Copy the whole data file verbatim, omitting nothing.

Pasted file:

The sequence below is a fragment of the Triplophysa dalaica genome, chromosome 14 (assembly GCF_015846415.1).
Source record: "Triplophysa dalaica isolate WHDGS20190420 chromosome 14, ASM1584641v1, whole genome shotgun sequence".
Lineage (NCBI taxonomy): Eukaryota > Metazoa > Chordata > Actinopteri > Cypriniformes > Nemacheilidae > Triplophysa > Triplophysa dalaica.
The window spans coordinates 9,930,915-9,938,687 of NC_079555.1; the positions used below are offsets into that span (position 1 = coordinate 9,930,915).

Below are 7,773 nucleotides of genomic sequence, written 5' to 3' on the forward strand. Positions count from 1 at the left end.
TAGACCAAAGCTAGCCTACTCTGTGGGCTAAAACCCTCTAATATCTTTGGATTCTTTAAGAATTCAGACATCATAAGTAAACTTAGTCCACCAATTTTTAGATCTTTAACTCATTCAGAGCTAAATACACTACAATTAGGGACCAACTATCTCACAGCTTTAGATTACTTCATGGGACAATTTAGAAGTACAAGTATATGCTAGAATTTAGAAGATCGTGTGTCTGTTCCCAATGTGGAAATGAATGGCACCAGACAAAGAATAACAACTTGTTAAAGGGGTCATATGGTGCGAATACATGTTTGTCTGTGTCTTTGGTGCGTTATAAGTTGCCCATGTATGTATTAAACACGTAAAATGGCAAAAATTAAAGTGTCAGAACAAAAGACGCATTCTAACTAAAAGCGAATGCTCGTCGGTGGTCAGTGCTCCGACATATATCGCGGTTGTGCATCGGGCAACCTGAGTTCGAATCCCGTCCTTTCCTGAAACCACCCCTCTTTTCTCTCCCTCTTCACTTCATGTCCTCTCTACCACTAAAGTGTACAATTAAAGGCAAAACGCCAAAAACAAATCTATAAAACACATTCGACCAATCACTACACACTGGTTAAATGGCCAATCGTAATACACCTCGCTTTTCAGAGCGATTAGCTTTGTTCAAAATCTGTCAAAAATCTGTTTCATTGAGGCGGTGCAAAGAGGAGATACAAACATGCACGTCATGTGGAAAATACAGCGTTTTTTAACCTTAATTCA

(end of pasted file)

The sequence below is a fragment of the Triplophysa dalaica genome, chromosome 14 (assembly GCF_015846415.1).
Source record: "Triplophysa dalaica isolate WHDGS20190420 chromosome 14, ASM1584641v1, whole genome shotgun sequence".
Lineage (NCBI taxonomy): Eukaryota > Metazoa > Chordata > Actinopteri > Cypriniformes > Nemacheilidae > Triplophysa > Triplophysa dalaica.
The window spans coordinates 9,930,915-9,938,687 of NC_079555.1; the positions used below are offsets into that span (position 1 = coordinate 9,930,915).

Below are 7,773 nucleotides of genomic sequence, written 5' to 3' on the forward strand. Positions count from 1 at the left end.
TAGACCAAAGCTAGCCTACTCTGTGGGCTAAAACCCTCTAATATCTTTGGATTCTTTAAGAATTCAGACATCATAAGTAAACTTAGTCCACCAATTTTTAGATCTTTAACTCATTCAGAGCTAAATACACTACAATTAGGGACCAACTATCTCACAGCTTTAGATTACTTCATGGGACAATTTAGAAGTACAAGTATATGCTAGAATTTAGAAGATCGTGTGTCTGTTCCCAATGTGGAAATGAATGGCACCAGACAAAGAATAACAACTTGTTAAAGGGGTCATATGGTGCGAATACATGTTTGTCTGTGTCTTTGGTGCGTTATAAGTTGCCCATGTATGTATTAAACACGTAAAATGGCAAAAATTAAAGTGTCAGAACAAAAGACGCATTCTAACTAAAAGCGAATGCTCGTCGGTGGTCAGTGCTCCGACATATATCGCGGTTGTGCATCGGGCAACCTGAGTTCGAATCCCGTCCTTTCCTGAAACCACCCCTCTTTTCTCTCCCTCTTCACTTCATGTCCTCTCTACCACTAAAGTGTACAATTAAAGGCAAAACGCCAAAAACAAATCTATAAAACACATTCGACCAATCACTACACACTGGTTAAATGGCCAATCGTAATACACCTCGCTTTTCAGAGCGATTAGCTTTGTTCAAAATCTGTCAAAAATCTGTTTCATTGAGGCGGTGCAAAGAGGAGATACAAACATGCACGTCATGTGGAAAATACAGCGTTTTTTAACCTTAATTCA